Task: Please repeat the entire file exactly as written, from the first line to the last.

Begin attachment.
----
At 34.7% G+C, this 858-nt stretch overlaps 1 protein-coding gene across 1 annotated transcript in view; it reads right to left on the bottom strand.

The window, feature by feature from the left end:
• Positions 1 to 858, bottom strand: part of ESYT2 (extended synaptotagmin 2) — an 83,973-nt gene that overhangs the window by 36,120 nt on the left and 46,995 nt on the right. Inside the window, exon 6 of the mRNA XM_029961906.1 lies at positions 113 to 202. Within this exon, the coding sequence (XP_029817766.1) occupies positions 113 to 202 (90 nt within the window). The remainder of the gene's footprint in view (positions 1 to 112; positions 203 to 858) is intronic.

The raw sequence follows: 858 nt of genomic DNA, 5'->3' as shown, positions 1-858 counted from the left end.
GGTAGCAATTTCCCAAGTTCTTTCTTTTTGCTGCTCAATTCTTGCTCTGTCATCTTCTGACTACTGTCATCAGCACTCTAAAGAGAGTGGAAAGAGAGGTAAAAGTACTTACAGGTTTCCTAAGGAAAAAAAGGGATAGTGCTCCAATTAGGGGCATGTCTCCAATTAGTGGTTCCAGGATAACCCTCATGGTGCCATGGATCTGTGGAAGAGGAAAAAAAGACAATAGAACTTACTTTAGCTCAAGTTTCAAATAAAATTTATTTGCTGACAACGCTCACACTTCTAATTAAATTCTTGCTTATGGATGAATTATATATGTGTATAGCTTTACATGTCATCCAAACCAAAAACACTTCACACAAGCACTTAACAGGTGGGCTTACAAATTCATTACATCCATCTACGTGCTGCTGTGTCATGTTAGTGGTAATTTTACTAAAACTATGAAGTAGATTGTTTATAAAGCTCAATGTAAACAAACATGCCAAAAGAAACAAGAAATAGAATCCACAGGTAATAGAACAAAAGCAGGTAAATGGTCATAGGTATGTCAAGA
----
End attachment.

At 34.7% G+C, this 858-nt stretch overlaps 1 protein-coding gene across 1 annotated transcript in view; it reads right to left on the bottom strand.

The window, feature by feature from the left end:
• Positions 1 to 858, bottom strand: part of ESYT2 (extended synaptotagmin 2) — an 83,973-nt gene that overhangs the window by 36,120 nt on the left and 46,995 nt on the right. Inside the window, exon 6 of the mRNA XM_029961906.1 lies at positions 113 to 202. Within this exon, the coding sequence (XP_029817766.1) occupies positions 113 to 202 (90 nt within the window). The remainder of the gene's footprint in view (positions 1 to 112; positions 203 to 858) is intronic.

The raw sequence follows: 858 nt of genomic DNA, 5'->3' as shown, positions 1-858 counted from the left end.
GGTAGCAATTTCCCAAGTTCTTTCTTTTTGCTGCTCAATTCTTGCTCTGTCATCTTCTGACTACTGTCATCAGCACTCTAAAGAGAGTGGAAAGAGAGGTAAAAGTACTTACAGGTTTCCTAAGGAAAAAAAGGGATAGTGCTCCAATTAGGGGCATGTCTCCAATTAGTGGTTCCAGGATAACCCTCATGGTGCCATGGATCTGTGGAAGAGGAAAAAAAGACAATAGAACTTACTTTAGCTCAAGTTTCAAATAAAATTTATTTGCTGACAACGCTCACACTTCTAATTAAATTCTTGCTTATGGATGAATTATATATGTGTATAGCTTTACATGTCATCCAAACCAAAAACACTTCACACAAGCACTTAACAGGTGGGCTTACAAATTCATTACATCCATCTACGTGCTGCTGTGTCATGTTAGTGGTAATTTTACTAAAACTATGAAGTAGATTGTTTATAAAGCTCAATGTAAACAAACATGCCAAAAGAAACAAGAAATAGAATCCACAGGTAATAGAACAAAAGCAGGTAAATGGTCATAGGTATGTCAAGA